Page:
Photo Credit: Getty Images
- Oklahoma City Thunder power forward Serge Ibaka will be out for four to six weeks following arthroscopic knee surgery on March 17.
After enduring injuries to Russell Westbrook and Kevin Durant, the Oklahoma City Thunder will now have to be without power forward Serge Ibaka. Ibaka underwent arthroscopic knee surgery on March 17 and will sit out the next four to six weeks.
Serge Ibaka will be out for the next four to six weeks.
Oklahoma City Thunder executive vice president and general manager Sam Presti announced on the team’s official website that Ibaka underwent successful arhtroscopic knee surgery for his sore right knee:
“After monitoring the soreness in Serge’s knee and having taken several intermediate steps to assess and manage the discomfort, it was determined that the necessary next step in the evaluation was to see a specialist to discuss options to help alleviate the soreness and swelling he had been experiencing.
“During the consultation with Dr. David Altichek, his recommendation, in agreement with Thunder medical personnel, Serge and his representatives, was for Serge to have arthroscopic knee surgery to remedy the problematic area.”
NewsOK.com’s Darnell Mayberry says the four- to six-week timeline means Ibaka will be out for the rest of the 2014-15 NBA regular season. Presti tells Mayberry he’s optimistic Ibaka, who underwent surgery in New York City, will return. He’s also not worried about any long-term repercussions of the operation.
Thunder F Serge Ibaka will miss 4-6 weeks after knee surgery http://t.co/DfDULrWaEb pic.twitter.com/NKK4cXMVWf— Sports Illustrated (@SInow) March 17, 2015
Presti reveals Ibaka began feeling discomfort in his knee sometime in late February. The Thunder tried several remedies to help alleviate the soreness, but to no avail. Aside from medication and rest, the Thunder tried draining Ibaka’s knee but resulted in “swelling, stiffness and limited mobility” instead, per Mayberry.
According to the NewsOK.com update, Presti emphasizes Ibaka’s ordeal is due to “wear and tear”:
“These types of roughening episodes are not uncommon. They’re really the result of just wear and tear. It happens to athletes over time. Generally, you’d like to try to deal with these in the offseason but what separated Serge’s a little bit and kind of led us to where we ended up is that he was having some swelling as a result of that.
“If we continued to manage in-season with with aspiration and medication and rest, it probably wasn’t going to plateau the discomfort of the swelling. The only way to really get on top of that would be to go in and have a brief clean-out to try to take some of the roughening off of the kneecap.
He also told Mayberry he could not specify when Ibaka will take the court as far as his post-surgery rehab is concerned:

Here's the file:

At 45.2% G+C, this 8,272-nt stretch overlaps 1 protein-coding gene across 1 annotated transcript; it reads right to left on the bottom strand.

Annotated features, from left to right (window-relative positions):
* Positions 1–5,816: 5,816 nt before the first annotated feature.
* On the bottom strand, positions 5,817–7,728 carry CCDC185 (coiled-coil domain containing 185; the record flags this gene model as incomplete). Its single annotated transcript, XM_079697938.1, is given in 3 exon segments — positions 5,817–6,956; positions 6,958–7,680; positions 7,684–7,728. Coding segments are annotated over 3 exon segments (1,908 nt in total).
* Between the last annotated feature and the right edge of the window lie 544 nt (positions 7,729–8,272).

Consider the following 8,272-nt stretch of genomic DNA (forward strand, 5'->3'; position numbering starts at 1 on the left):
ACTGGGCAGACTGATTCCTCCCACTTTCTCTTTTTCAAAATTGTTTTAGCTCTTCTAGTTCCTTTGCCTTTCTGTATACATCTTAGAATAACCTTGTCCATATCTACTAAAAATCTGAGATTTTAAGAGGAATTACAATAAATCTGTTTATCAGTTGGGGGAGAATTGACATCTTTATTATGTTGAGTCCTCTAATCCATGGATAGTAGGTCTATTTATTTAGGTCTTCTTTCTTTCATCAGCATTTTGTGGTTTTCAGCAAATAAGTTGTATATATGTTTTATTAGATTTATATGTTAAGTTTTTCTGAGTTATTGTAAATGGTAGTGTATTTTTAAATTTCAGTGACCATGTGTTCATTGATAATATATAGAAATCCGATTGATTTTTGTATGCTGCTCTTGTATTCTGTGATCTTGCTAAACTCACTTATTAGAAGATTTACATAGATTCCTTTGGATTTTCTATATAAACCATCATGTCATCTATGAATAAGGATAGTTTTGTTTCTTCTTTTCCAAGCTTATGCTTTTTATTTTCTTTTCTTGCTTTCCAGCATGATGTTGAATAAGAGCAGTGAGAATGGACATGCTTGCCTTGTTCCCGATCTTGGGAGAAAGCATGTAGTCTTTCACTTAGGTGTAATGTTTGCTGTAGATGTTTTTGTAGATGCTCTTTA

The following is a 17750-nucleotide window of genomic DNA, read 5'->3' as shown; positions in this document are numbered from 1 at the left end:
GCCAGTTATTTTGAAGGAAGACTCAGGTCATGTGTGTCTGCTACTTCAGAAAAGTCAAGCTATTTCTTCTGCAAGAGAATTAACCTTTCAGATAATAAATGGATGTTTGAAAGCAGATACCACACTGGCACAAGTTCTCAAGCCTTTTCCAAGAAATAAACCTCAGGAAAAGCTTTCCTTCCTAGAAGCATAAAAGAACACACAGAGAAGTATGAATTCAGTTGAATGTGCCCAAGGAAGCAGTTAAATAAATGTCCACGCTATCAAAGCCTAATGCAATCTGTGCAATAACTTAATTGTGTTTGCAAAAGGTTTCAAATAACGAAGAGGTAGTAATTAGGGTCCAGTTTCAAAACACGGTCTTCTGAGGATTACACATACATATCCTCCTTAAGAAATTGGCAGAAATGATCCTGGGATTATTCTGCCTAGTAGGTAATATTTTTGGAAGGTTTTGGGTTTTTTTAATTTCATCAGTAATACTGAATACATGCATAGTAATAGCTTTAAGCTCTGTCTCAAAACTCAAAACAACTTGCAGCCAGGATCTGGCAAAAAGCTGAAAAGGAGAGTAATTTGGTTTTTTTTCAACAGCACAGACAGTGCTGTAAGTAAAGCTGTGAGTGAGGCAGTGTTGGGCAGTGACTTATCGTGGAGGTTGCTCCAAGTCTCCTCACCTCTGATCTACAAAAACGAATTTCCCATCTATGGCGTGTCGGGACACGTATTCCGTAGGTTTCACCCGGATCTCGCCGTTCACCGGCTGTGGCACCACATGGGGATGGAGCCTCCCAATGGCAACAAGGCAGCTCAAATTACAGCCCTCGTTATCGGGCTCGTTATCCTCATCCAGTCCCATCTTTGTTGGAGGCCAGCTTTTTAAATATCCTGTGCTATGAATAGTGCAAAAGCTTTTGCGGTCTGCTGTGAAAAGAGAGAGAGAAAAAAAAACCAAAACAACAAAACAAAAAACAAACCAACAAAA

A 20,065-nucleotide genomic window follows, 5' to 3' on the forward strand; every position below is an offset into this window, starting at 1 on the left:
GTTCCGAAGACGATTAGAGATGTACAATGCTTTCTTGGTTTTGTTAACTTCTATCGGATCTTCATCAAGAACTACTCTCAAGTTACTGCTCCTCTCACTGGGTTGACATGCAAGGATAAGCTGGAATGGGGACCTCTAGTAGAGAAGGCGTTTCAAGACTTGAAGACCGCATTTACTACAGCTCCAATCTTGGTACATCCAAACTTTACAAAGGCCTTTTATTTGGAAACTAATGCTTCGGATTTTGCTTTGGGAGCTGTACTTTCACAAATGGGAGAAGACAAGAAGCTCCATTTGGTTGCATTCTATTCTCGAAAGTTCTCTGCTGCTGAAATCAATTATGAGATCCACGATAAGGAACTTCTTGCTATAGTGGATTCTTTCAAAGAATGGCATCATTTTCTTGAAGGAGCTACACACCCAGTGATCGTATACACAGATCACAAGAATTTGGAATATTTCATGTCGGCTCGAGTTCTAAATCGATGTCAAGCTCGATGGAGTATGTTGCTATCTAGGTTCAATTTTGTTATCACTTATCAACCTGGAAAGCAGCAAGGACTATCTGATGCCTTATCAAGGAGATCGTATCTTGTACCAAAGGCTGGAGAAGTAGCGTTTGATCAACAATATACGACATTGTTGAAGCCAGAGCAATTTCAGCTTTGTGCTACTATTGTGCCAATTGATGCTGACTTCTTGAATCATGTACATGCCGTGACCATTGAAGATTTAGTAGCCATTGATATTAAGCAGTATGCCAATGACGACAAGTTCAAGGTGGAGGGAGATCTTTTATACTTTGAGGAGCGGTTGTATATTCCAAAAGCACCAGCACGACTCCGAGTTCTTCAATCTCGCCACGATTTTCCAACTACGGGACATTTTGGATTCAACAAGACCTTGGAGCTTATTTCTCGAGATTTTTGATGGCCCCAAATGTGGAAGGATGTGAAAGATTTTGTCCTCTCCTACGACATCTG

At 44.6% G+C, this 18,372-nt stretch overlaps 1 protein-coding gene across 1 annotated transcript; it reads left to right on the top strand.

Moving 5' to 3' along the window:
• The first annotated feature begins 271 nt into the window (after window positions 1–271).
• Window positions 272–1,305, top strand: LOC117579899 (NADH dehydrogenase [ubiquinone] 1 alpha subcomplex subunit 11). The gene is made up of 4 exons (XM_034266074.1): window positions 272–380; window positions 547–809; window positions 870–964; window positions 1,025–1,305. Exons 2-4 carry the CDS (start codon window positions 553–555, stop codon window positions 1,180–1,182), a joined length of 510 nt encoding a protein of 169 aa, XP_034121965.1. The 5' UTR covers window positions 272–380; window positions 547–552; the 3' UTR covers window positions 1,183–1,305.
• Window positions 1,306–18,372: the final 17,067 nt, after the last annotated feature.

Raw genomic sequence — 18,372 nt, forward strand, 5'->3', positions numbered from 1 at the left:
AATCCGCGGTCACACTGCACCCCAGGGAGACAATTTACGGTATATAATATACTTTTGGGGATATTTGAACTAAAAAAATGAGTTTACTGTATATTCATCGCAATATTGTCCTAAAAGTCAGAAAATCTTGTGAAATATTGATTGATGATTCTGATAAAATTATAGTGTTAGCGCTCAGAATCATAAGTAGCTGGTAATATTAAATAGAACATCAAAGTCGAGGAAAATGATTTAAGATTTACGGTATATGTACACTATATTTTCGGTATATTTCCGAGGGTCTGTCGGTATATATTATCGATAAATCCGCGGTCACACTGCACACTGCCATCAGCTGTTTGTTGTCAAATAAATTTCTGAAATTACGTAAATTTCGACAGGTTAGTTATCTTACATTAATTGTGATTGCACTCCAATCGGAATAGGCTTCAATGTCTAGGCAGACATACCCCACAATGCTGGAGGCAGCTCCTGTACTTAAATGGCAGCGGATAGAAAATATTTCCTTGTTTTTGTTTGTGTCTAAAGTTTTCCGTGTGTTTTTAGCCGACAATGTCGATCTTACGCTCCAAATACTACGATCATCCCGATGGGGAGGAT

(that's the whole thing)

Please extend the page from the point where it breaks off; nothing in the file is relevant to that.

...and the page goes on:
“I don’t want to take any liberties in terms of his specific protocol because the honest answer to the question is I’m not exactly sure when he would transition into an on-court part of his rehabilitation. Other than to say anytime that you’re having a procedure and your return to play is estimated within weeks, obviously that rehab process, just by way of the window of time, will move relatively quickly.
Will Serge Ibaka’s latest injury dissolve the Thunder’s balance? http://t.co/bihA9SXpUW (via @RobMahoney) pic.twitter.com/9xnYW6xqfI— SI NBA (@si_nba) March 17, 2015
“It depends on how he does and if there are any setbacks. And there generally are some good days and some bad days. But in terms of his cardiovascular and conditioning, we’ve got an incredible athletic performance and medical team that work very well together in terms of getting guys ready to play in ways cardiovascular that don’t require necessarily basketball activities.
“There’s a lot that can be done with water therapy, we’ve got different performance devices with the team that are low impact…So he’ll have a return to play plan that every injury and every player that we experience an injury with is assigned. It’s a collaborative process. This will be no different than any of the other ones.”
With Ibaka sidelined, Mayberry says the Thunder will go with a starting power-forward rotation featuring Nick Collison, Mitch McGary and Steven Adams. Presti remains confident the Thunder will remain competitive:
“You’d always like to have everybody available to you. But that’s not realistic all the time in the NBA. We’ve learned that and we feel really good about the depth of our team, we feel really good about the potential of our team and we expect to play well. We have throughout the season at different points in time played at an extremely high level.
“For us, the challenge coming into the season before we were dealing with some of the medical issues, was always going to be consistency of play, ability to execute on both ends of the floor, the finer points of the game. And that remains to be the measure of the team for us going forward regardless of who’s on the floor. But we certainly feel good about the group that we have.”
Ibaka is the latest injury casualty for Oklahoma City. All-Star point guard Russell Westbrook missed 15 games while 2013-14 NBA MVP Kevin Durant sat out 39 games. The Thunder currently sport a 37-29 win-loss record and are just a game ahead of the New Orleans Pelicans for the eighth and final playoff spot in the West, per ESPN’s Royce Young.
The 25-year-old Ibaka has been chipping in with 14.3 points, 7.8 rebounds and 2.4 blocks in 64 appearances during the 2014-15 NBA season, says Young.
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